Myra Jehlen's aim in these essays is to read for what she calls the edge of literature: the point at which writing seems unable to say more, which is also, for Jehlen, the threshold of the real. It is here, she argues, that the central paradoxes of the American project become clear—self-reliance and responsibility, universal equality and the pursuit of empire, writing from the heart and representing shared values and ideas. Developing these paradoxes to their utmost tension, American writers often produce penetrating critiques of American society without puncturing its basic myths. For instance, Mark Twain's Puddn'head Wilson begins as a slashing satire of racism, only to conclude by demonstrating that even an invisible portion of black blood can make a man a murderer.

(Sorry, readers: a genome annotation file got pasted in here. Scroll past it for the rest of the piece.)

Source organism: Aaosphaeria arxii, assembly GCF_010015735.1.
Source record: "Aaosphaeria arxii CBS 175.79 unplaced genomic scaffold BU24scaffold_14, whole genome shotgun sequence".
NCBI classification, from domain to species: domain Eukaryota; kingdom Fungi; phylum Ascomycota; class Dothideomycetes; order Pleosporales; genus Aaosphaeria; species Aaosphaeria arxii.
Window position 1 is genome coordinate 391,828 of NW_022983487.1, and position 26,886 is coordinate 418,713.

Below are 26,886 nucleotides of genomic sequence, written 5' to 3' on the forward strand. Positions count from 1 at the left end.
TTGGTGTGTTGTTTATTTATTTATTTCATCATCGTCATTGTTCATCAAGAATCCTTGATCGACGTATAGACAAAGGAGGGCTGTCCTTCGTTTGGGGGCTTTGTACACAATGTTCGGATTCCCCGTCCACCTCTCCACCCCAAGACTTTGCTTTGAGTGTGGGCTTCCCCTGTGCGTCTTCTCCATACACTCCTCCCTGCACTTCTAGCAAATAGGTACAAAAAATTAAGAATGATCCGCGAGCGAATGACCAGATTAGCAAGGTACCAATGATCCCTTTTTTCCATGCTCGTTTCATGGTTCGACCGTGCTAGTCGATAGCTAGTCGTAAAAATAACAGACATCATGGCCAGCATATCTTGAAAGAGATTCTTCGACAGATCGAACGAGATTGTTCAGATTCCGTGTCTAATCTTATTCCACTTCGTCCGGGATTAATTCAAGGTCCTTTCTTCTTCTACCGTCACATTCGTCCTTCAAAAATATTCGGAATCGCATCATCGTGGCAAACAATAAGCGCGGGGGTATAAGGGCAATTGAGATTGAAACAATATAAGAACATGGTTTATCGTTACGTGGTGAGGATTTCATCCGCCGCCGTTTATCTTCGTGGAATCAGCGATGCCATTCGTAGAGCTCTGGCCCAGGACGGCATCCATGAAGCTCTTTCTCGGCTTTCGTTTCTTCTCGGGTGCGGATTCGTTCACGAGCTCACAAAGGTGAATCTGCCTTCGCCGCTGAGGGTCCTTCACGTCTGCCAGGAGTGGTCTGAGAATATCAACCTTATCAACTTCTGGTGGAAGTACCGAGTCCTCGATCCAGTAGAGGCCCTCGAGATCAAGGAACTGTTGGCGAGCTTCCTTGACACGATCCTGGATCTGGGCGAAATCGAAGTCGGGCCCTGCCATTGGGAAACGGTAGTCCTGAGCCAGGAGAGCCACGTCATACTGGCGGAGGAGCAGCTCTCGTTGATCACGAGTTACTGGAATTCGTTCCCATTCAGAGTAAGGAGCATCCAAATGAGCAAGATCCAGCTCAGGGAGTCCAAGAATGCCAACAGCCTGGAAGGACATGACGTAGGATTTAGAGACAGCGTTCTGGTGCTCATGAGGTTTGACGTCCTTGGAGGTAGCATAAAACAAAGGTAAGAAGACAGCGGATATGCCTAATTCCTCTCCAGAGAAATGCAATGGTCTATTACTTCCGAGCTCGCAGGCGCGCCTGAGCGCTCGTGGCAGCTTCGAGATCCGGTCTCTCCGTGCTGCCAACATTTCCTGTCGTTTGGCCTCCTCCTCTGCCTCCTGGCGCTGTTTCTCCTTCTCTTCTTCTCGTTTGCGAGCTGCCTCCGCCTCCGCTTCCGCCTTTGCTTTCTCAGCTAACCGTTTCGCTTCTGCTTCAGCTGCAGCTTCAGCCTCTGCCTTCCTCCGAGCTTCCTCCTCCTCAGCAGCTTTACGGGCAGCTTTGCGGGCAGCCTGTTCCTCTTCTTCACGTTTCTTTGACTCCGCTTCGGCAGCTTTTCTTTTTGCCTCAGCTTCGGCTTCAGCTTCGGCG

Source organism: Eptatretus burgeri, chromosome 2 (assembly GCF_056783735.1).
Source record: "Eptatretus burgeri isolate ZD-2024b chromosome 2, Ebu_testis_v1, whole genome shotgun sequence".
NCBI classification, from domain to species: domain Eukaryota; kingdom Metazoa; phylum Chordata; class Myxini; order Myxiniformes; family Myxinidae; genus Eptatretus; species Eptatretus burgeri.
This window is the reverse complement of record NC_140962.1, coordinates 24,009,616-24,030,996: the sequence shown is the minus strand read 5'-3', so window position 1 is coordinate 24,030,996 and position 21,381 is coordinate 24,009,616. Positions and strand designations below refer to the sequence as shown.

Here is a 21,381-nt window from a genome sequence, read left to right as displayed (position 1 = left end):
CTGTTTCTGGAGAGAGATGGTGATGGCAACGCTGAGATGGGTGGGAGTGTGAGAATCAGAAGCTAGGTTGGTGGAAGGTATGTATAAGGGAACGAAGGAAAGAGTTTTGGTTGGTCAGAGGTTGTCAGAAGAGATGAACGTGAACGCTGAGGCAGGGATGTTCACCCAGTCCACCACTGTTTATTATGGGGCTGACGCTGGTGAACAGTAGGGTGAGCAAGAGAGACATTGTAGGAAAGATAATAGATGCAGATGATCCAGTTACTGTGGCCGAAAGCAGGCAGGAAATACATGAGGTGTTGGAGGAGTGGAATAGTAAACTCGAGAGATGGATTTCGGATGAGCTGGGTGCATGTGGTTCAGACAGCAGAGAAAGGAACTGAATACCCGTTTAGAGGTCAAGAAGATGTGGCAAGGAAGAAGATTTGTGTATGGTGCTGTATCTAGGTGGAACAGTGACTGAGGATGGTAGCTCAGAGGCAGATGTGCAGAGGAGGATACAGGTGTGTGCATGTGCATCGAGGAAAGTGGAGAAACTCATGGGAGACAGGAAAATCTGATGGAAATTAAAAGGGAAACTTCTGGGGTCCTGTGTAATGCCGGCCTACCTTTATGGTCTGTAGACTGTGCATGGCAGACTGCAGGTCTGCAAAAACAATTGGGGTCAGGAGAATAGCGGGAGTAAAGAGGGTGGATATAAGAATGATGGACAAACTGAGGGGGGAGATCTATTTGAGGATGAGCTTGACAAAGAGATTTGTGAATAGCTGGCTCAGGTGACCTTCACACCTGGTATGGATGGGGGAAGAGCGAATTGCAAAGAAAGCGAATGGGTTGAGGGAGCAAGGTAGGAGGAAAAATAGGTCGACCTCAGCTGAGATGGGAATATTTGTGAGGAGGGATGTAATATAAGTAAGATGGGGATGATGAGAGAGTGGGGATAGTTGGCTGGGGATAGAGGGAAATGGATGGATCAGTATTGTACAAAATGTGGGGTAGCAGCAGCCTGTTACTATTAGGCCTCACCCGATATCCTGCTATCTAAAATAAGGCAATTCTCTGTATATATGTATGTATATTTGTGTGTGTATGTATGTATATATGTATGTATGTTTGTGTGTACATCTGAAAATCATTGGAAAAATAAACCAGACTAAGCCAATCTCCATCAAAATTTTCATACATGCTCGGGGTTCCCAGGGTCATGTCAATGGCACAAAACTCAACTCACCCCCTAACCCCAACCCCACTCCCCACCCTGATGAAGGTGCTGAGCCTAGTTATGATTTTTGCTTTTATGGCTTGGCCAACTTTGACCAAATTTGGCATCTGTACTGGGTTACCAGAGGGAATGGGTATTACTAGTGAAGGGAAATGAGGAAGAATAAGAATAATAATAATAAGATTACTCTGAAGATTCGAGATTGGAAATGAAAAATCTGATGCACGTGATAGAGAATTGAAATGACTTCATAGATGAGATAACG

Throughout these essays Jehlen demonstrates the crucial role that the process of writing itself plays in unfolding these paradoxes, whether in the form of novels by Harriet Beecher Stowe and Virginia Woolf; the histories of Captain John Smith; or even a work of architecture, such as the Guggenheim museum in Bilbao.